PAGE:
Robin Gloag at one time owned one-third of Stagecoach, along with Brian Souter and Ann Gloag – his wife. At the time of his death he still retained one share in Stagecoach the international bus and train company. “They tried to get me to sign it away, but it’s still in my name… They didn’t push hard enough and I didn’t fall off a cliff.”

But he was all but pushed off a cliff, being legally shafted within the rules of the market when the thieves fell out. Brian Souter and his sister Ann manoeuvred Robin Gloag out of the business after 3 years. It seemed he didn’t have the necessary personality or willingness to match their ambitions for the fledgling company. He preferred to have his head under the bonnet of the coaches.

He was given £8000 to leave. But when he used this pay-off from Stagecoach to set up a small-scale rival running only one small route near Perth this was still perceived as too much of a threat by his (now ex) wife and brother-in-law . They halved their fares then dropped them to nothing to put him out of business altogether. No love appears to have been lost. After putting his company into administration, Ann Gloag and Soutar purchased it for pennies and sacked him.

Dysfunctional families falling out over money happens regardless of class of course. World socialists aren’t interested in individuals – it’s the system we oppose. We are opposed to the nice fluffy capitalists just as much as the bastards, the Richard Bransons and Anita Roddicks, as well as the Brian Souters or the Conrad Blacks of this world.

As the business grew, the ultra-competitiveness with which Stagecoach forced Robin Gloag off the roads become legendary in the initial cowboy world of unregulated bus services . One Monopolies and Mergers Commission judgement branded Stagecoach’s behaviour as “deplorable, predatory and against the public interest”. Investors were delighted however.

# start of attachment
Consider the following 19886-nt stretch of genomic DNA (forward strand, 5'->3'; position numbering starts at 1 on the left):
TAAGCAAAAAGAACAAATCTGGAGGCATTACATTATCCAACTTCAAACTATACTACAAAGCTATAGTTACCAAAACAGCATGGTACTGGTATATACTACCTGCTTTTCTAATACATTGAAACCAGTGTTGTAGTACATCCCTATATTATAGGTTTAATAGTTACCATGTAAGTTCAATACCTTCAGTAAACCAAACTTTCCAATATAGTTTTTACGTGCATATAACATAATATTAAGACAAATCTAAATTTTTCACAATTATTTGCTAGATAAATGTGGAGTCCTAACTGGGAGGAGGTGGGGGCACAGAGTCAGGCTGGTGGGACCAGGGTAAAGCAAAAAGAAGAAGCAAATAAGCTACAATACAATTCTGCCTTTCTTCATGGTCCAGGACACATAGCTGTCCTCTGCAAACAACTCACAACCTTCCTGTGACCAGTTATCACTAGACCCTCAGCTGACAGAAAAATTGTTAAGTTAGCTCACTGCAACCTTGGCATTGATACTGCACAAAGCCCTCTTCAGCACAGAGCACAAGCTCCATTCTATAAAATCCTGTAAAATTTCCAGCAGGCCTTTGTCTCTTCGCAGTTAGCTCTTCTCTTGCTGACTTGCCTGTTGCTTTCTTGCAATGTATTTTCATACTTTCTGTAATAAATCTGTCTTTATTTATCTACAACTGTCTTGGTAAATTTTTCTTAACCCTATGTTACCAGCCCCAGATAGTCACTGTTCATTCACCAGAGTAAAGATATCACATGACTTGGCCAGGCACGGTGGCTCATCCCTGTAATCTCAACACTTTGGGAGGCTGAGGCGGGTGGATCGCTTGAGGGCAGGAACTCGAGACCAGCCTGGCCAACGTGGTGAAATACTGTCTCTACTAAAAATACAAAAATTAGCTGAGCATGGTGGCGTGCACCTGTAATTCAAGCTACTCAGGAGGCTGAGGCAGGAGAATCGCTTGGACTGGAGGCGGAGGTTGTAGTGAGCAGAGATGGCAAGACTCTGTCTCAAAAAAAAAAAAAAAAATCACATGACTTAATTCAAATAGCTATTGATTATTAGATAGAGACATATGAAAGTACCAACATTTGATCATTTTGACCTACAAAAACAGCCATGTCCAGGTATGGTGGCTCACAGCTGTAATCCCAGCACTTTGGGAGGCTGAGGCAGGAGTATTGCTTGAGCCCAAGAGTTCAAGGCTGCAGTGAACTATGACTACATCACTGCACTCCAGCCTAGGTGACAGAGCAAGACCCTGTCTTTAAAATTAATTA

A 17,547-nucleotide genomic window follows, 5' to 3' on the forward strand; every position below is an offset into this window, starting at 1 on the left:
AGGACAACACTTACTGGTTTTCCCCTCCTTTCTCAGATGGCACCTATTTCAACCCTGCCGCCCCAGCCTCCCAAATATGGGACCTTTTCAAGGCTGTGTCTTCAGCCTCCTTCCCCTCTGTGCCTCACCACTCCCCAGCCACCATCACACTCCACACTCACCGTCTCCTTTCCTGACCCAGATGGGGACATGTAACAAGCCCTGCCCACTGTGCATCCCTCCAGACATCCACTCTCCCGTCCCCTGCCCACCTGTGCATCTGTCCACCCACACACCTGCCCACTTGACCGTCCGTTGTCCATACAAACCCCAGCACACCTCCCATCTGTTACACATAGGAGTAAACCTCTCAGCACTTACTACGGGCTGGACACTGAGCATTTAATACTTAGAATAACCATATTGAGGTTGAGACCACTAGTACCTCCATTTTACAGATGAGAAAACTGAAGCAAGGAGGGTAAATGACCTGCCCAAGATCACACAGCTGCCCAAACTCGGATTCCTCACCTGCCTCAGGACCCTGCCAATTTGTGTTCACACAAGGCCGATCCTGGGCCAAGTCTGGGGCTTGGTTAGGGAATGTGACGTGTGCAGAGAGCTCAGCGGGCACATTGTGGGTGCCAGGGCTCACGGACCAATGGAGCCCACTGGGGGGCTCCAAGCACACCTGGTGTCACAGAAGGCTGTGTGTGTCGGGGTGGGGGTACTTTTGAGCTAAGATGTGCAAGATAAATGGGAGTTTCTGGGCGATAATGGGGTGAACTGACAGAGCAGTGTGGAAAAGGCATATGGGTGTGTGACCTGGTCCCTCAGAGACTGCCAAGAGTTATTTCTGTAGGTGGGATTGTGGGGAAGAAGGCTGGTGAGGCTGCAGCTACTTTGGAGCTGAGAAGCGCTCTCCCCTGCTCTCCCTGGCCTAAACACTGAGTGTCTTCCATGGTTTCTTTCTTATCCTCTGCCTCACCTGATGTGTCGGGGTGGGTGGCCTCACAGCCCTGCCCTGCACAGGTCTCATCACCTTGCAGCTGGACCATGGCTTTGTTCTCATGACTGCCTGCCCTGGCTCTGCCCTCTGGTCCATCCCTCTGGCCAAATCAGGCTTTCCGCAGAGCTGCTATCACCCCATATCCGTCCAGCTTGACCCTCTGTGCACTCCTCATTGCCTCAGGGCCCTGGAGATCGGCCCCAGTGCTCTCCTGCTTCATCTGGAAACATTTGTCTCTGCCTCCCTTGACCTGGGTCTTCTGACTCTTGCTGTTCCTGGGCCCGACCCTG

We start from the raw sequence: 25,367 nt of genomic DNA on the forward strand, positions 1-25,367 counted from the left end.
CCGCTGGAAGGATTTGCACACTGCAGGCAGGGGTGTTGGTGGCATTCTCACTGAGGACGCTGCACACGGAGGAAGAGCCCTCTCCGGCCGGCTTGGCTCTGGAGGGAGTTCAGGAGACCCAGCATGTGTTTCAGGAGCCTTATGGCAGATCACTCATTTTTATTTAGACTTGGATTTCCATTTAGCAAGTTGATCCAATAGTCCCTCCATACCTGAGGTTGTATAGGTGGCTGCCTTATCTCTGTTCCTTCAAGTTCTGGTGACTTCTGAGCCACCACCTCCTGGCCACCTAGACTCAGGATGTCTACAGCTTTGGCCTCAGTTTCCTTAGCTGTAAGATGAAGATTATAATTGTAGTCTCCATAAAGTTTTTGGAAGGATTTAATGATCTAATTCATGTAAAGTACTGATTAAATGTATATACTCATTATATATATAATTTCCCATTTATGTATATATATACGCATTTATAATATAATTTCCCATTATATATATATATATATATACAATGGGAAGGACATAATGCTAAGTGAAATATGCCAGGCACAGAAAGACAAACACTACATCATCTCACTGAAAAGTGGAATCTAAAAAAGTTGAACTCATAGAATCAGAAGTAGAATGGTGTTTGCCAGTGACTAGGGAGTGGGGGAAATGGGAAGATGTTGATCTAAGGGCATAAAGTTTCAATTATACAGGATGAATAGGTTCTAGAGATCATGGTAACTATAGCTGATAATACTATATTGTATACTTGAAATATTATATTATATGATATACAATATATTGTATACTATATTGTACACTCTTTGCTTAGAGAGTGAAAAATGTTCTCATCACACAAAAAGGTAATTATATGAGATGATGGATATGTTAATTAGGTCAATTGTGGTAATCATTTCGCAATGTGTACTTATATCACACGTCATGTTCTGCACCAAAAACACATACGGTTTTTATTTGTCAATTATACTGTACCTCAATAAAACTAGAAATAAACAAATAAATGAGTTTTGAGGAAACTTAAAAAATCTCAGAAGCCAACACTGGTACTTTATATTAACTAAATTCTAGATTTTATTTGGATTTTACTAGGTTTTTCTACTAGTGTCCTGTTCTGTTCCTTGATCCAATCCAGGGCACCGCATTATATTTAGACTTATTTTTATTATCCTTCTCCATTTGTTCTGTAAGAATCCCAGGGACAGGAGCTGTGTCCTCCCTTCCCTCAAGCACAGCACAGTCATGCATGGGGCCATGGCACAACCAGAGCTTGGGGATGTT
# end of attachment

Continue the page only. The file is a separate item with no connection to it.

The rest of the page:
While Ann amassed enormous wealth, Robin Gloag continued to work at his small coach hire business. He was no capitalist : “I am far too soft” he said. Ironically, he had planned to run it as long as he was fit enough, reflecting: “It’s what I have always done and I enjoy it… I have never been afraid of hard work.” Robin Gloag died in December 2007 working at the age of 64; he was covering a shift for one of his employees who was sick.

The Stagecoach story is a lesson in the random nature of business success. Capitalism partly justifies itself on the basis that it is open to anyone to become a capitalist. In reality the vast majority of the members of the capitalist class were born in the right bed to start with. But there are exceptions, including the shepherd’s children, Ann Gloag and Brian Souter. But their story is not one of incredible initiative or hard work, just a fair bit of money to start with and good timing (the launch of Stagecoach conveniently coincided with a national rail strike). Plus of course a willingness to shaft anyone – friends or family – who got in the way.

On the same day that Robin Gloag was killed at work, Stagecoach reported healthy six-monthly results, posting a 9 percent rise in profits to £85 million.
Brian Gardner

Against multinationals (2008)

Book Review from the February 2008 issue of the Socialist Standard

Multinationals on Trial by James Petras and Henry Veltmeyer. (Ashgate, 2007.)